A fundamental task in single-cell RNA-seq (scRNA-seq) analysis is the identification of transcriptionally distinct groups of cells. Numerous methods have been proposed for this problem, with a recent focus on methods for the cluster analysis of ultra-large scRNA-seq data sets produced by droplet-based sequencing technologies. Most existing methods rely on a sampling step to bridge the gap between algorithm scalability and volume of the data. Ignoring large parts of the data, however, often yields inaccurate groupings of cells and risks overlooking rare cell types.
Van Hoan Do from the Canzar lab has developed method Specter that adopts and extends recent algorithmic advances in (fast) spectral clustering. In contrast to methods that cluster a (random) subsample of the data, we adopt the idea of landmarks that are used to create a sparse representation of the full data from which a spectral embedding can then be computed in linear time. They exploit Specter's speed in a cluster ensemble scheme that achieves a substantial improvement in accuracy over existing methods and that is sensitive to rare cell types. Its linear time complexity allows Specter to scale to millions of cells and leads to fast computation times in practice. Furthermore, on CITE-seq data that simultaneously measures gene and protein marker expression they demonstrate that Specter is able to utilize multimodal omics measurements to resolve subtle transcriptomic differences between subpopulations of cells.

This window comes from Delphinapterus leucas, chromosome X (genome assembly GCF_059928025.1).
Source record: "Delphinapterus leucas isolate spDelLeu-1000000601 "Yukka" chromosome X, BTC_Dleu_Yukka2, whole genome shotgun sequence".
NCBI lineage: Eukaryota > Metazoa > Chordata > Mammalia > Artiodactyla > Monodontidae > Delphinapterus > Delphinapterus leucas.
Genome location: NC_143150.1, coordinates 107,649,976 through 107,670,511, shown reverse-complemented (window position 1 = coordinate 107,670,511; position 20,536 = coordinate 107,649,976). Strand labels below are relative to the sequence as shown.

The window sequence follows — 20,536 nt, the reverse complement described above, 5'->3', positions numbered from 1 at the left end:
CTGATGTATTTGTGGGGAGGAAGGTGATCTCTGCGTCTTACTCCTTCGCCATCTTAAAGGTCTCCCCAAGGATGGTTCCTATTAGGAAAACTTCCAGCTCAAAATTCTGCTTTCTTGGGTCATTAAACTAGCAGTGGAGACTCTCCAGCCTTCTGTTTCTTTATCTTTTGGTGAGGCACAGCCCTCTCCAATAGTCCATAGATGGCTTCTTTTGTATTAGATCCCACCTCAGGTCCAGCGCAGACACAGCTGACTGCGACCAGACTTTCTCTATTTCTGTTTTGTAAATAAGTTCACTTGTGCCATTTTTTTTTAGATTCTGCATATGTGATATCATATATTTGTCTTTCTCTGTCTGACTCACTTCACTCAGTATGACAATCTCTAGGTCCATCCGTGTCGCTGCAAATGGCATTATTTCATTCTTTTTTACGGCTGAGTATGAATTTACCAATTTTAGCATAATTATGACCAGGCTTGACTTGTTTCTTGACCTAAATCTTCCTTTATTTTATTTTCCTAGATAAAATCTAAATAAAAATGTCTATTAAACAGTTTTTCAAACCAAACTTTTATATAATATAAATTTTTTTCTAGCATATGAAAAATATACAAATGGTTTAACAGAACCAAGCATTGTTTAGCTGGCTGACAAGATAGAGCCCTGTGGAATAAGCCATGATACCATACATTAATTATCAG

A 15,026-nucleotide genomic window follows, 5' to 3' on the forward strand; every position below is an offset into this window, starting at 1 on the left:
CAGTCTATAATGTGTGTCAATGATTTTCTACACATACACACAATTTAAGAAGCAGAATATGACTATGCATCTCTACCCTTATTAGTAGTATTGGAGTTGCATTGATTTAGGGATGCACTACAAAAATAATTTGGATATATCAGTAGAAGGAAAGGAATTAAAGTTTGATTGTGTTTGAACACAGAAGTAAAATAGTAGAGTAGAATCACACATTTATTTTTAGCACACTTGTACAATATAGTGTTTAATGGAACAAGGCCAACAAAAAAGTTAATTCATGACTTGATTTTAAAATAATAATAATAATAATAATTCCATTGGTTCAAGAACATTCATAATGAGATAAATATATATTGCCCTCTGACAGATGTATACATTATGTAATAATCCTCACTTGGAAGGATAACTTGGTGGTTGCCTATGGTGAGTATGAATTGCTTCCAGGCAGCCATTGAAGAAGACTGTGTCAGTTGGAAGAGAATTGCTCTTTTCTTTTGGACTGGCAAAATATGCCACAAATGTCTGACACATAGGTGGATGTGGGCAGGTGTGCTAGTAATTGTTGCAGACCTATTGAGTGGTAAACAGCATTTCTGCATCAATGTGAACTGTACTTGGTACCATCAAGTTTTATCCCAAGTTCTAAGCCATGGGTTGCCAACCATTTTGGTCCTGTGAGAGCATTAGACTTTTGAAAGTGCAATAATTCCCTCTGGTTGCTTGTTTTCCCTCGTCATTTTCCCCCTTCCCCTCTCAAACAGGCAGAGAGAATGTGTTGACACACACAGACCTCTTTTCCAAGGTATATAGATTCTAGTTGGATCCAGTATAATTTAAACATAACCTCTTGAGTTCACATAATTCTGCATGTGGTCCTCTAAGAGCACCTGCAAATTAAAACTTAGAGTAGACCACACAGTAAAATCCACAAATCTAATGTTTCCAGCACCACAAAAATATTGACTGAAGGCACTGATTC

Linear-time cluster ensembles of large-scale single-cell RNA-seq and multimodal data.
Do VH, Rojas Ringeling F, Canzar S.
Genome Res. 2021 Feb 24:gr.267906.120. doi: 10.1101/gr.267906.120. Online ahead of print.